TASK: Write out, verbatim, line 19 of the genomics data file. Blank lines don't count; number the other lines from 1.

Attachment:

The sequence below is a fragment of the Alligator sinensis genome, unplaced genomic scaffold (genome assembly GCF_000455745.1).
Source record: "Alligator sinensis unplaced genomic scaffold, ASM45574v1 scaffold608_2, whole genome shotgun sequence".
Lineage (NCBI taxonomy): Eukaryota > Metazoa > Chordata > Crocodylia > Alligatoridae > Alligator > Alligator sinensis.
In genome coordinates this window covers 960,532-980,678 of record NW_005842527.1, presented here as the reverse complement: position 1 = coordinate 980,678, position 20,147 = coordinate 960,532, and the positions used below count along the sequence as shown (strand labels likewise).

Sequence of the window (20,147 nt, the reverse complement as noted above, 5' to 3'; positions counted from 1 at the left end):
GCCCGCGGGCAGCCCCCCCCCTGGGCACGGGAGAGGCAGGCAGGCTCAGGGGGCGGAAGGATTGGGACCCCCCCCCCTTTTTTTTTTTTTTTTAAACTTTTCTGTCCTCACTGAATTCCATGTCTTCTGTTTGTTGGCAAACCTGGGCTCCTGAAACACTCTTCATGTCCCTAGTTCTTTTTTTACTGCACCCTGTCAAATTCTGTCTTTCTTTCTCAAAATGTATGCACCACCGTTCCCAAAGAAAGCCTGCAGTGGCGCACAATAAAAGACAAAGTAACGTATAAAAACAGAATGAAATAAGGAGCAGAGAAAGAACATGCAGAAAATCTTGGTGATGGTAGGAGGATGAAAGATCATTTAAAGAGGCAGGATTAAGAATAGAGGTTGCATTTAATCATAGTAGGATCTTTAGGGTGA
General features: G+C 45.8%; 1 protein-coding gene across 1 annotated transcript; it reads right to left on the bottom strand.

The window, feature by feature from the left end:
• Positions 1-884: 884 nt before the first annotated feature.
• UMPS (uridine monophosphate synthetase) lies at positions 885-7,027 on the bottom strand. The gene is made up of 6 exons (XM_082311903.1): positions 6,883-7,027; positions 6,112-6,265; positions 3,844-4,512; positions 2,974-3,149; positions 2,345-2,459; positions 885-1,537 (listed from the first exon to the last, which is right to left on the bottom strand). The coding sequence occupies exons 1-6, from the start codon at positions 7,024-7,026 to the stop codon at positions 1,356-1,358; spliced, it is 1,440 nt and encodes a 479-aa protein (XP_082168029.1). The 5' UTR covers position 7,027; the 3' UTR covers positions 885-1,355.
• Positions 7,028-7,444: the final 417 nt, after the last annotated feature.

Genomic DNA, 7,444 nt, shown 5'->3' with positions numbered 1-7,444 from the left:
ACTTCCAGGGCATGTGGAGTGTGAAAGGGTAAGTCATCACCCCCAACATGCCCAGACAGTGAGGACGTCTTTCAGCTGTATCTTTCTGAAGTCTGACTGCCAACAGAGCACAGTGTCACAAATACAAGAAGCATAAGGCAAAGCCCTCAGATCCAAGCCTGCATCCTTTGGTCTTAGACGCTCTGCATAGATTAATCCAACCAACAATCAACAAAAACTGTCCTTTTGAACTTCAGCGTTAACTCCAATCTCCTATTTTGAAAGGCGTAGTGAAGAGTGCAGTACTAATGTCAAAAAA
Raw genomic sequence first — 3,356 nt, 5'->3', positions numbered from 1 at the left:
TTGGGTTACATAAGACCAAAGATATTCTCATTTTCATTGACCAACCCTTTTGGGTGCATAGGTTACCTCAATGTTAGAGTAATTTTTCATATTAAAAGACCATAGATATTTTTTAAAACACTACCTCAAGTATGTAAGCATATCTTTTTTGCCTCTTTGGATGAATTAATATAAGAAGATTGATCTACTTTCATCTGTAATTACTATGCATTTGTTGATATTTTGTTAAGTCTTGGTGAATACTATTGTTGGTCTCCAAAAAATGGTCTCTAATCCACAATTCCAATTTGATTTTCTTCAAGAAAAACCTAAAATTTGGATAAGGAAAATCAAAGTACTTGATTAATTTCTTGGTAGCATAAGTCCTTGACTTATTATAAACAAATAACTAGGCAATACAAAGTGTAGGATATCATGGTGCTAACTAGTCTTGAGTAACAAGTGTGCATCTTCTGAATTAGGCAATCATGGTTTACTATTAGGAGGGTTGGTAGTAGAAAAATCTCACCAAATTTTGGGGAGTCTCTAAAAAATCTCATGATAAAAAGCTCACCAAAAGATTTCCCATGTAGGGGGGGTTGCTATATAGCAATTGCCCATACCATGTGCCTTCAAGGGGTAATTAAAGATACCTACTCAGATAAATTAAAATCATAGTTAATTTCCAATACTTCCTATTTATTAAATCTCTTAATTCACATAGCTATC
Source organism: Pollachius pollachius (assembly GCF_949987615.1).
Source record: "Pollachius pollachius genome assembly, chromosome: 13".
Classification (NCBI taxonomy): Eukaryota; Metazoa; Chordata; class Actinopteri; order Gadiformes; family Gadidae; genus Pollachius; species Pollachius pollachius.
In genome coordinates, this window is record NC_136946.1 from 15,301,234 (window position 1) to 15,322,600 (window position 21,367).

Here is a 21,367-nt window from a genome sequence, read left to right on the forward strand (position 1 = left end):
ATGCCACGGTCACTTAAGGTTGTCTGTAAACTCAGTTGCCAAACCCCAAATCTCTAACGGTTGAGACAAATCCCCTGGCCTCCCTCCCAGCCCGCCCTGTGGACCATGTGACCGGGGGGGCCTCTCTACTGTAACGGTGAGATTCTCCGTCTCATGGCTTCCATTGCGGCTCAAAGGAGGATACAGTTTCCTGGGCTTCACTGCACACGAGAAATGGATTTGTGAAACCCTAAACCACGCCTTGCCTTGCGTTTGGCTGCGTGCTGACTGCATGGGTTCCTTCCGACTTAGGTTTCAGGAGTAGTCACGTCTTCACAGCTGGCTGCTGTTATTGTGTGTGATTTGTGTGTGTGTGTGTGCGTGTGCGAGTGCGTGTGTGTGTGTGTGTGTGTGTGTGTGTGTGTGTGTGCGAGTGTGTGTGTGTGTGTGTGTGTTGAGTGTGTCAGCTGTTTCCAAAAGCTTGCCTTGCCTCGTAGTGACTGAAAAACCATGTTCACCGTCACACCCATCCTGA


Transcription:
In genome coordinates, this window is record NC_136946.1 from 15,301,234 (window position 1) to 15,322,600 (window position 21,367).